Department of Veterans Affairs
Department of Defense
Key Points found in Scroll Box below: 1. Follow-up and Monitoring:
a. Establish timely and ongoing follow-up care for those who attempt suicide and others at high acute risk in the immediate period after discharge from acute care settings and identify the responsible provider during this period.
b. Patient should be re-evaluated following an inpatient or Emergency Department discharge, as soon as possible, but not later than 7 days.
c. High acute risk patient should be actively managed to assure adherence and coordinated care.
d. Patients at high acute risk should be followed closely (e.g., weekly for the first month) after they are identified or after inpatient or ED discharge.
e. Consider contacting the patient before initial follow-up appointment to monitor transition to the outpatient care plan and to reinforce adherence to the discharge plan.
f. The frequency of outpatient follow-up should be determined on a case-by-case basis. It should be greatest after attempts and related behaviors, after change in treatment, or after transitions to a less restrictive setting of care. Once the patient stabilizes and is engaged in care the frequency of follow-up can be decreased based on: 1.The current level of risk; 2.The requirement of the treatment modality; and 3.The patient’s preference.
2. Reassessment and Monitoring
1. Follow-up appointments should include:
a. Reassessment of: interim events, changes in suicide risk; symptoms of mental disorder; and medical conditions
b. Provision of specific treatment targeting suicidality
c. Continuation of treatment of co-occurring underlying conditions
d. Monitoring the symptoms of co-occurring conditions. Assessment of adherence and adverse effects
f. Modification of treatment, as indicated
g. Support, reinforcement, and update of the safety plan
h. Addressing patient/family concerns
i. Determination of the frequency of future follow-up
3. Adherence to Treatment and Follow-up care Strategies
-Case- or Care - Management Strategy
-Facilitating Access to Care After Discharge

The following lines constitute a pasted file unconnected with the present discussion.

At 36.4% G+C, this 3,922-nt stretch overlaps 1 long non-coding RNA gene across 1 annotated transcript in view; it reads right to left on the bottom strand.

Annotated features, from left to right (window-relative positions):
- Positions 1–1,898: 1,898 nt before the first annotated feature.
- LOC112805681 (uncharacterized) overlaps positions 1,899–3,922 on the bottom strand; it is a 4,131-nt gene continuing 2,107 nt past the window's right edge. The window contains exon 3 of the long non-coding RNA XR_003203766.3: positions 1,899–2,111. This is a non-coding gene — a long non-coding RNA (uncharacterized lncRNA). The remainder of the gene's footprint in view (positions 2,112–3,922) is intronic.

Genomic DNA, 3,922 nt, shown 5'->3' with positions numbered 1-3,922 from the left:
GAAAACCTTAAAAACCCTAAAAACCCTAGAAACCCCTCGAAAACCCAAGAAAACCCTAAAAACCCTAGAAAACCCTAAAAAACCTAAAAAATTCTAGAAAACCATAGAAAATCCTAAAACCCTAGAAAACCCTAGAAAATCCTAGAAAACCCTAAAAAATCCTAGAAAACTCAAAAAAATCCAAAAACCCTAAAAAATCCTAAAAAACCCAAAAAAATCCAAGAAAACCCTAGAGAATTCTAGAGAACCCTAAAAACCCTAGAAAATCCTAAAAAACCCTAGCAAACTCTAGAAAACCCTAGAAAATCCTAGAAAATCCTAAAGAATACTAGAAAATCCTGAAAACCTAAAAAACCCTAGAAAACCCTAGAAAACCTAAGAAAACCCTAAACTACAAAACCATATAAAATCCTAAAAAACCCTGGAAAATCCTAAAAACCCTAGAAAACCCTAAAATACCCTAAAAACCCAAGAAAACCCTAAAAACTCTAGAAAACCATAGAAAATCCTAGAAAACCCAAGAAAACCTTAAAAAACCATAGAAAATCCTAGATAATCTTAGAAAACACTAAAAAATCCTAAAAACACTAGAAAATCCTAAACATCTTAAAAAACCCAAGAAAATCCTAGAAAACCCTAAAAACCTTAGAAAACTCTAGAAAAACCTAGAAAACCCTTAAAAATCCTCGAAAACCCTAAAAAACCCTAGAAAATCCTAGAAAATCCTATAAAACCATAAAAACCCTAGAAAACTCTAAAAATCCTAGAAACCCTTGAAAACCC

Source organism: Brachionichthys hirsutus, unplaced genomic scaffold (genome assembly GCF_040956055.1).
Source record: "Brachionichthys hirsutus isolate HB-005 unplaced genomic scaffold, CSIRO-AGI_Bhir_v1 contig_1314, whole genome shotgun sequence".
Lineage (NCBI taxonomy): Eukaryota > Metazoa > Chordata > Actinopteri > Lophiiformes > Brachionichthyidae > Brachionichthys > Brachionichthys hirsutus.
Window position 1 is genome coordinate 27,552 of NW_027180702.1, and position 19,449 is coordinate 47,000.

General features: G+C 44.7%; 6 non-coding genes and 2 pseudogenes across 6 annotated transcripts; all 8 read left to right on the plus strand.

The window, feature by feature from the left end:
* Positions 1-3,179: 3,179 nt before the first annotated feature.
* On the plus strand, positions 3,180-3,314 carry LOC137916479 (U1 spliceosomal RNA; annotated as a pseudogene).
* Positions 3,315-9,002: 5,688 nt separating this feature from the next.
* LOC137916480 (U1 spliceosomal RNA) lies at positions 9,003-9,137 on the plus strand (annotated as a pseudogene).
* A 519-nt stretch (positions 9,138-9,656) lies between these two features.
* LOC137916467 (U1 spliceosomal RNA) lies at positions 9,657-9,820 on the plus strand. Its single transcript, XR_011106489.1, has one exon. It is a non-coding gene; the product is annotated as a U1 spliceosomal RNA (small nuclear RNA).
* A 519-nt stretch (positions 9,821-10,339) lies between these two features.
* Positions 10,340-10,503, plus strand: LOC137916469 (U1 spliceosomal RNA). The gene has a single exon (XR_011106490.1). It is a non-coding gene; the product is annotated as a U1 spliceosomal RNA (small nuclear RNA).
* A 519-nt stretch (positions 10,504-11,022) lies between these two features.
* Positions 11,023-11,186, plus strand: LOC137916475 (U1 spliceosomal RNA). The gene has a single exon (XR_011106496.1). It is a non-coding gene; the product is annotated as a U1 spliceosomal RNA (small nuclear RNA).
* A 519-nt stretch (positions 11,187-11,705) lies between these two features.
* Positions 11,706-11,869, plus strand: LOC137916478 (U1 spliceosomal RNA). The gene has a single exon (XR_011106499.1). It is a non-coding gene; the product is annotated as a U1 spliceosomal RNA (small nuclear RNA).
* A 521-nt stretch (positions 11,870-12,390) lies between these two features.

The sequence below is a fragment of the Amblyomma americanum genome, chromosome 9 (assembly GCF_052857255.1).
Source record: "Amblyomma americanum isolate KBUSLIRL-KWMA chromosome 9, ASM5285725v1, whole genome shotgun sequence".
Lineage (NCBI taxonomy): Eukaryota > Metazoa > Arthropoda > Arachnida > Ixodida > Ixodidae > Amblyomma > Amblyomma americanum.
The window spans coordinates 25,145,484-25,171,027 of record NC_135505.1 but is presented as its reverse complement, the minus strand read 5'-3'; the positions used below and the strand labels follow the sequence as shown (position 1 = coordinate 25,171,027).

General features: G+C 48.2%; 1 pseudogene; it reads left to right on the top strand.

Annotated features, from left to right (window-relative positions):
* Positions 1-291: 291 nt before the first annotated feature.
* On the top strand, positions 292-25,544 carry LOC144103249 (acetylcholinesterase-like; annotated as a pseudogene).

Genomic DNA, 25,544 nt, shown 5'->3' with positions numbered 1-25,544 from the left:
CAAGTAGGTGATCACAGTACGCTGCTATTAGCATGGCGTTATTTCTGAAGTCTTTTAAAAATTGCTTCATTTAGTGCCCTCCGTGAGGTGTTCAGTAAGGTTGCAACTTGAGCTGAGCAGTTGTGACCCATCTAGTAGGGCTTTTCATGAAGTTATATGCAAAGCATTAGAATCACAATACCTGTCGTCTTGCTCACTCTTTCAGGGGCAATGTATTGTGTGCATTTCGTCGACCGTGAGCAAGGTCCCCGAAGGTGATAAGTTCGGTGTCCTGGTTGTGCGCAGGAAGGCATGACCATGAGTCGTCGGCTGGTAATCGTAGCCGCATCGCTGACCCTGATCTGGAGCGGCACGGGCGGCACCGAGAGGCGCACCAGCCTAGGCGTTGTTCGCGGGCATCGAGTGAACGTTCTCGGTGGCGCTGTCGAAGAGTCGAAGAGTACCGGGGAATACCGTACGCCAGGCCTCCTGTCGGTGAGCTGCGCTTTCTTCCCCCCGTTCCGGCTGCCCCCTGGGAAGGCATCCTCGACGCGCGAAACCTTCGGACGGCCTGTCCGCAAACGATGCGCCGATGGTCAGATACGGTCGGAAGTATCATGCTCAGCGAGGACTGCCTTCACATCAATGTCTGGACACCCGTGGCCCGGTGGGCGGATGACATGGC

-Communication of Caring Messages (Mailing letters/postcards)
-Outreach in the Patient’s Home
-Counseling and Psychosocial Interventions Other than Manual-driven Psychotherapies
4. Continuity of Care - Coordination and Collaboration of Care.
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Questions? Email: [email protected]
- The Assessment and Management of Risk for Suicide Working Group. VA/DOD Clinical Practice Guideline for Assessment and Management of Patients at Risk for Suicide. Department of Veterans Affairs, Department of Defense. June 2013. Pg. 58-61.
Peer-Reviewed Journal Article References:
Kayman, D. J., Goldstein, M. F., Dixon, L., & Goodman, M. (2015). Perspectives of suicidal veterans on safety planning: Findings from a pilot study.Crisis: The Journal of Crisis Intervention and Suicide Prevention, 36(5), 371–383.
Spangler, D. A., Muñoz, R. F., Chu, J., & Leykin, Y. (2020). Perceived utility of the Internet-based safety plan in a sample of internet users screening positive for suicidality.Crisis: The Journal of Crisis Intervention and Suicide Prevention, 41(2), 146–149.
Zonana, J., Simberlund, J., & Christos, P. (2018). The impact of safety plans in an outpatient clinic.Crisis: The Journal of Crisis Intervention and Suicide Prevention, 39(4), 304–309.
QUESTION 13 When is the sustainability of treatment and safety plans enhanced?
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